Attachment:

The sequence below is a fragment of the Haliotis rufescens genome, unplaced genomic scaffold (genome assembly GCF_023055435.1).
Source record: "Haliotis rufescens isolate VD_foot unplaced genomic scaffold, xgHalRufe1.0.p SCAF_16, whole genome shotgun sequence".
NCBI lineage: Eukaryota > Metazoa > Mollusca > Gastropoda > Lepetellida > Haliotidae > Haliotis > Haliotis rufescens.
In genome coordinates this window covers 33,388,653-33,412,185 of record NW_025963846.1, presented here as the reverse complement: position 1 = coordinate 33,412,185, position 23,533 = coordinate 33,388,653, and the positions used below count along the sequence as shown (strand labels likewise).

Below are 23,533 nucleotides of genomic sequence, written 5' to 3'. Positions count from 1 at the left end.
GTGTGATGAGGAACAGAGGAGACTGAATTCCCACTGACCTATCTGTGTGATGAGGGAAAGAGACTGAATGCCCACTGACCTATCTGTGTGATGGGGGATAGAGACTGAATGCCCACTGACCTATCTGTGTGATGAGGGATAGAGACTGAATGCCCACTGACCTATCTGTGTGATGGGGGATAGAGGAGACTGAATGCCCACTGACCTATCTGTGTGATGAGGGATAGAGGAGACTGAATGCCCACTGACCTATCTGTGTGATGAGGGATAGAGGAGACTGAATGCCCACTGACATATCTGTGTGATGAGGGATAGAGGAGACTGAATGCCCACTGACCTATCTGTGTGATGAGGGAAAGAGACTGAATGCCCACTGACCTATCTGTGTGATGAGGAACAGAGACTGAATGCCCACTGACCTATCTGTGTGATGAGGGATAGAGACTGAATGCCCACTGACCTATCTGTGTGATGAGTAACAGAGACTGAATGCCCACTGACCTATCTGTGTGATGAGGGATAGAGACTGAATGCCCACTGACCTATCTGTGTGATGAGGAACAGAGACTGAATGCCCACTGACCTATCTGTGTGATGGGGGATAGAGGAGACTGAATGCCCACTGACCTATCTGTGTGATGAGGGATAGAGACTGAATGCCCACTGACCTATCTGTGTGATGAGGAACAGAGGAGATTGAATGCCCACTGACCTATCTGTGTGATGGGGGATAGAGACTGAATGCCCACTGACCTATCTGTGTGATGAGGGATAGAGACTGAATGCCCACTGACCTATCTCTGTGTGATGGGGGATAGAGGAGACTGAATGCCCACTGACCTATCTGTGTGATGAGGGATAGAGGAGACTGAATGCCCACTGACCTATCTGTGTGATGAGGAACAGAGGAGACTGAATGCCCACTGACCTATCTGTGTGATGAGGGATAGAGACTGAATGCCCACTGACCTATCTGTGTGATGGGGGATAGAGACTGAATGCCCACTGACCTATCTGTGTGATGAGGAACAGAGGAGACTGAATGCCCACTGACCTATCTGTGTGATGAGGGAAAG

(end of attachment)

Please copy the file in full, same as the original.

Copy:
The sequence below is a fragment of the Haliotis rufescens genome, unplaced genomic scaffold (genome assembly GCF_023055435.1).
Source record: "Haliotis rufescens isolate VD_foot unplaced genomic scaffold, xgHalRufe1.0.p SCAF_16, whole genome shotgun sequence".
NCBI lineage: Eukaryota > Metazoa > Mollusca > Gastropoda > Lepetellida > Haliotidae > Haliotis > Haliotis rufescens.
In genome coordinates this window covers 33,388,653-33,412,185 of record NW_025963846.1, presented here as the reverse complement: position 1 = coordinate 33,412,185, position 23,533 = coordinate 33,388,653, and the positions used below count along the sequence as shown (strand labels likewise).

Below are 23,533 nucleotides of genomic sequence, written 5' to 3'. Positions count from 1 at the left end.
GTGTGATGAGGAACAGAGGAGACTGAATTCCCACTGACCTATCTGTGTGATGAGGGAAAGAGACTGAATGCCCACTGACCTATCTGTGTGATGGGGGATAGAGACTGAATGCCCACTGACCTATCTGTGTGATGAGGGATAGAGACTGAATGCCCACTGACCTATCTGTGTGATGGGGGATAGAGGAGACTGAATGCCCACTGACCTATCTGTGTGATGAGGGATAGAGGAGACTGAATGCCCACTGACCTATCTGTGTGATGAGGGATAGAGGAGACTGAATGCCCACTGACATATCTGTGTGATGAGGGATAGAGGAGACTGAATGCCCACTGACCTATCTGTGTGATGAGGGAAAGAGACTGAATGCCCACTGACCTATCTGTGTGATGAGGAACAGAGACTGAATGCCCACTGACCTATCTGTGTGATGAGGGATAGAGACTGAATGCCCACTGACCTATCTGTGTGATGAGTAACAGAGACTGAATGCCCACTGACCTATCTGTGTGATGAGGGATAGAGACTGAATGCCCACTGACCTATCTGTGTGATGAGGAACAGAGACTGAATGCCCACTGACCTATCTGTGTGATGGGGGATAGAGGAGACTGAATGCCCACTGACCTATCTGTGTGATGAGGGATAGAGACTGAATGCCCACTGACCTATCTGTGTGATGAGGAACAGAGGAGATTGAATGCCCACTGACCTATCTGTGTGATGGGGGATAGAGACTGAATGCCCACTGACCTATCTGTGTGATGAGGGATAGAGACTGAATGCCCACTGACCTATCTCTGTGTGATGGGGGATAGAGGAGACTGAATGCCCACTGACCTATCTGTGTGATGAGGGATAGAGGAGACTGAATGCCCACTGACCTATCTGTGTGATGAGGAACAGAGGAGACTGAATGCCCACTGACCTATCTGTGTGATGAGGGATAGAGACTGAATGCCCACTGACCTATCTGTGTGATGGGGGATAGAGACTGAATGCCCACTGACCTATCTGTGTGATGAGGAACAGAGGAGACTGAATGCCCACTGACCTATCTGTGTGATGAGGGAAAG